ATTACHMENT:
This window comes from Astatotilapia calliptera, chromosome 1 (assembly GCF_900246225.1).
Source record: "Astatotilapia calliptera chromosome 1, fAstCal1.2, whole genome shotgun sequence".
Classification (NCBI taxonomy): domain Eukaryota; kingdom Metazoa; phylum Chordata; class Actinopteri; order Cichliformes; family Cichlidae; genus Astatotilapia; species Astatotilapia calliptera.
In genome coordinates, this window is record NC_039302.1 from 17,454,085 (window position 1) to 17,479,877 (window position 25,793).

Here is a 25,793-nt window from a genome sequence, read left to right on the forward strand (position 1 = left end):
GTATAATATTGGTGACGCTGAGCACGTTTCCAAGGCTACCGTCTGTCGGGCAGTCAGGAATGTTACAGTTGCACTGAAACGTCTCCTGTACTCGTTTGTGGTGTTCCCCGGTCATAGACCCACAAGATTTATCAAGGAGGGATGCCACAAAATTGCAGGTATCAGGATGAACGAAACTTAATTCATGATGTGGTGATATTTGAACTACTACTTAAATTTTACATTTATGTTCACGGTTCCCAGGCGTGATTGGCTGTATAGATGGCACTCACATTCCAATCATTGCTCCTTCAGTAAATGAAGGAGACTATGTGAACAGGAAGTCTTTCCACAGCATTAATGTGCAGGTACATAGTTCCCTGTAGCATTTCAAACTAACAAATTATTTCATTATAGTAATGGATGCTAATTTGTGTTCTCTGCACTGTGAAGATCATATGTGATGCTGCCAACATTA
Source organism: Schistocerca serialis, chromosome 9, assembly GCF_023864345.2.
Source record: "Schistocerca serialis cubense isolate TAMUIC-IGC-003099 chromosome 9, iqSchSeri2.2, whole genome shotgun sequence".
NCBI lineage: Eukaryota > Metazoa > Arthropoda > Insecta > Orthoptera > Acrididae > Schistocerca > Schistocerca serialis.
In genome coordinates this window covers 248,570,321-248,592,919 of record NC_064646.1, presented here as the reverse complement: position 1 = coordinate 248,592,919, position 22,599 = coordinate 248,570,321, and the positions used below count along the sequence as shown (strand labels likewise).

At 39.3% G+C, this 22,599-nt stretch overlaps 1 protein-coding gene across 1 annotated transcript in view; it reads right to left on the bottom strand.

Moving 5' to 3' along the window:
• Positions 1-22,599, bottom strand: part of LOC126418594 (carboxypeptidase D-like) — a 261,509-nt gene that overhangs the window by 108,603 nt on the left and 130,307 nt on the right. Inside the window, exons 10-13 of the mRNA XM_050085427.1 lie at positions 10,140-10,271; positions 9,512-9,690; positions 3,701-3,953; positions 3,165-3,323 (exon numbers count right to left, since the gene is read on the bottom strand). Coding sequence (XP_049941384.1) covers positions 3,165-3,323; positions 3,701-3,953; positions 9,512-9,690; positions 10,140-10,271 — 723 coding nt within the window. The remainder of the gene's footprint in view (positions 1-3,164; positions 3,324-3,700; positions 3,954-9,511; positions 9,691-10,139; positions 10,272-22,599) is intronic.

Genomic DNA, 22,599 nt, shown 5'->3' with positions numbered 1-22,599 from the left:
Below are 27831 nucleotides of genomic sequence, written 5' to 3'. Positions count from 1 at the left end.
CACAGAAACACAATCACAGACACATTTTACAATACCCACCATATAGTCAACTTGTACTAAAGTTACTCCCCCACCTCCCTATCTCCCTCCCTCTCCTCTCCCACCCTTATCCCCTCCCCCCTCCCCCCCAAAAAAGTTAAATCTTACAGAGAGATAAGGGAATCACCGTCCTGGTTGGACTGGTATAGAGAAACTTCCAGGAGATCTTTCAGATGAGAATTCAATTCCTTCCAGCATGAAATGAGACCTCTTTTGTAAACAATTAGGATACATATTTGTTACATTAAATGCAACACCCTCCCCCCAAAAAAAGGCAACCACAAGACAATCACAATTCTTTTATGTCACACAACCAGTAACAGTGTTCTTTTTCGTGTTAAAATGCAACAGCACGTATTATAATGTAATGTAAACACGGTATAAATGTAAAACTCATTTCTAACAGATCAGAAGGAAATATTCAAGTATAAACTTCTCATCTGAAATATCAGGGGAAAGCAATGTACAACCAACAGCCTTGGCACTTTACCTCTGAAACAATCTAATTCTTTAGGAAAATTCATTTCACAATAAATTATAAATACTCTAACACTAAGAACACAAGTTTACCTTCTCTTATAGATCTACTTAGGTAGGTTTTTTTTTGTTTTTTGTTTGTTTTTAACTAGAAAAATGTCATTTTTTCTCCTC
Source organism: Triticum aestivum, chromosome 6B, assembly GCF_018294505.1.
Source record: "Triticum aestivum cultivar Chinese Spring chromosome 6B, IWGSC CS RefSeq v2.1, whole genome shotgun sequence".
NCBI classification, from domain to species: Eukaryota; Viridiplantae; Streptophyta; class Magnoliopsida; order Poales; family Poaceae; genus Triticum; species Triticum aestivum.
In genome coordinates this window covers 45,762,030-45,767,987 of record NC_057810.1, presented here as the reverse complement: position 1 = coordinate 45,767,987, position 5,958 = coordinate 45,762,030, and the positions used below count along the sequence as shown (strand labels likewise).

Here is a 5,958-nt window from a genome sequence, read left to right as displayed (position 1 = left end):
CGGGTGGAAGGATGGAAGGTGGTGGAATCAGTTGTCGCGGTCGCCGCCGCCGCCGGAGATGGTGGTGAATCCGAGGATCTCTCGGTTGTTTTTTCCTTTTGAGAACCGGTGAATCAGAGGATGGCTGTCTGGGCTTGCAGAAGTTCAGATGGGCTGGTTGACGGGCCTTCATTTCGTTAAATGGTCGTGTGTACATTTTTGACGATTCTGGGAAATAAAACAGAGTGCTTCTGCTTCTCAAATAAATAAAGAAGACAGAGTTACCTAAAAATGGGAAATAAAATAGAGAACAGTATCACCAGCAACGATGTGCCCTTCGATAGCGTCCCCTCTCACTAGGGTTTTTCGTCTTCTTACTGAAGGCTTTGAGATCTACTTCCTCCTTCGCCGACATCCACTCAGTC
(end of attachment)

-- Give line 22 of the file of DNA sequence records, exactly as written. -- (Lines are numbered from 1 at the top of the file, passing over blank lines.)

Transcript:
CGGGTGGAAGGATGGAAGGTGGTGGAATCAGTTGTCGCGGTCGCCGCCGCCGCCGGAGATGGTGGTGAATCCGAGGATCTCTCGGTTGTTTTTTCCTTTTGAGAACCGGTGAATCAGAGGATGGCTGTCTGGGCTTGCAGAAGTTCAGATGGGCTGGTTGACGGGCCTTCATTTCGTTAAATGGTCGTGTGTACATTTTTGACGATTCTGGGAAATAAAACAGAGTGCTTCTGCTTCTCAAATAAATAAAGAAGACAGAGTTACCTAAAAATGGGAAATAAAATAGAGAACAGTATCACCAGCAACGATGTGCCCTTCGATAGCGTCCCCTCTCACTAGGGTTTTTCGTCTTCTTACTGAAGGCTTTGAGATCTACTTCCTCCTTCGCCGACATCCACTCAGTC